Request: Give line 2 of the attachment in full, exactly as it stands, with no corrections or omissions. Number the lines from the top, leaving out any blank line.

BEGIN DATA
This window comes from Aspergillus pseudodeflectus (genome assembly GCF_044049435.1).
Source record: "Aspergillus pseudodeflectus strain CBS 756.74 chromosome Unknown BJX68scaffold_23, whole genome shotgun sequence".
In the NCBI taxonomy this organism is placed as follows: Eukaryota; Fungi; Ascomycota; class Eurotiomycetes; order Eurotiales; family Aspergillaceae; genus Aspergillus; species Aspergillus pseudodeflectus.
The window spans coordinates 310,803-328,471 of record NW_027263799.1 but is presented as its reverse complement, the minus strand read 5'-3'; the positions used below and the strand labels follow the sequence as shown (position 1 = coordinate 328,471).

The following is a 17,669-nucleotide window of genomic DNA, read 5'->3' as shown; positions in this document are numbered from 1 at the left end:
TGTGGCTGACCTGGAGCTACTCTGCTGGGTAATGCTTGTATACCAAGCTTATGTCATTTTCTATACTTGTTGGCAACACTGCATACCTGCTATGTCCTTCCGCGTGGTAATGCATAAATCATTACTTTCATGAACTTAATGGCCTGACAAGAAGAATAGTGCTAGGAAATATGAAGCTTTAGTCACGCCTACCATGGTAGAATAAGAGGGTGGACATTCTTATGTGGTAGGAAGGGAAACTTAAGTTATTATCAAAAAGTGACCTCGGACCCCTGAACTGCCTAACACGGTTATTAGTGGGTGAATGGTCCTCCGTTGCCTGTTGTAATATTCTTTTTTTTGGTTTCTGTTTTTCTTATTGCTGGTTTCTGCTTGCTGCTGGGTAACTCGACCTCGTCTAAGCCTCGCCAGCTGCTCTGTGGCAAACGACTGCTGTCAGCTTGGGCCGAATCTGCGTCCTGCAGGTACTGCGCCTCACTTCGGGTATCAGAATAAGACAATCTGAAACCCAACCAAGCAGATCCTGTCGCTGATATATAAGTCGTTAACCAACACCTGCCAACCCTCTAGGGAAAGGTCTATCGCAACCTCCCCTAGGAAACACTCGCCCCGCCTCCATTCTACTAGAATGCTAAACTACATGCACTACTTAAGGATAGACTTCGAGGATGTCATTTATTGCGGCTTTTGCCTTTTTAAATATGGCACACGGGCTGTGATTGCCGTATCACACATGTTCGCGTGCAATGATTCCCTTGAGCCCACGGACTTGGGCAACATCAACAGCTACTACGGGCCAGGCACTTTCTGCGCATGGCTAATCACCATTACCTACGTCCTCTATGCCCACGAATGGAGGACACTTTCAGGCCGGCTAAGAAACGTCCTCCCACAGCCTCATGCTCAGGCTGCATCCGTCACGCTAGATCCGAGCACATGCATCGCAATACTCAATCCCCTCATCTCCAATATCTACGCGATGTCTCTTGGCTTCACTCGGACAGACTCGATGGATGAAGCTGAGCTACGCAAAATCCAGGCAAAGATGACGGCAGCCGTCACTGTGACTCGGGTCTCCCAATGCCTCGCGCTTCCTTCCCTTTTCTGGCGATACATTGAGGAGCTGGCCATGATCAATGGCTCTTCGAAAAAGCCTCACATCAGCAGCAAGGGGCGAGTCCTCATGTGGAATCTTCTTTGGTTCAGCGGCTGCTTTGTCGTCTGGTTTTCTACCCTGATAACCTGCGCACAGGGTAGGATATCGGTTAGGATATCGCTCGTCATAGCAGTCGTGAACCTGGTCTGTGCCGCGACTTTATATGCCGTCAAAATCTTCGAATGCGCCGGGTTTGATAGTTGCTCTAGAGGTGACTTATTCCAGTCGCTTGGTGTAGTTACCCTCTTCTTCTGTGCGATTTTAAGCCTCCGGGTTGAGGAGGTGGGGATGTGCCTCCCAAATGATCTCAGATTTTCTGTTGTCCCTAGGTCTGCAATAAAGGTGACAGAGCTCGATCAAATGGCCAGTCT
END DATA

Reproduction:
Source record: "Aspergillus pseudodeflectus strain CBS 756.74 chromosome Unknown BJX68scaffold_23, whole genome shotgun sequence".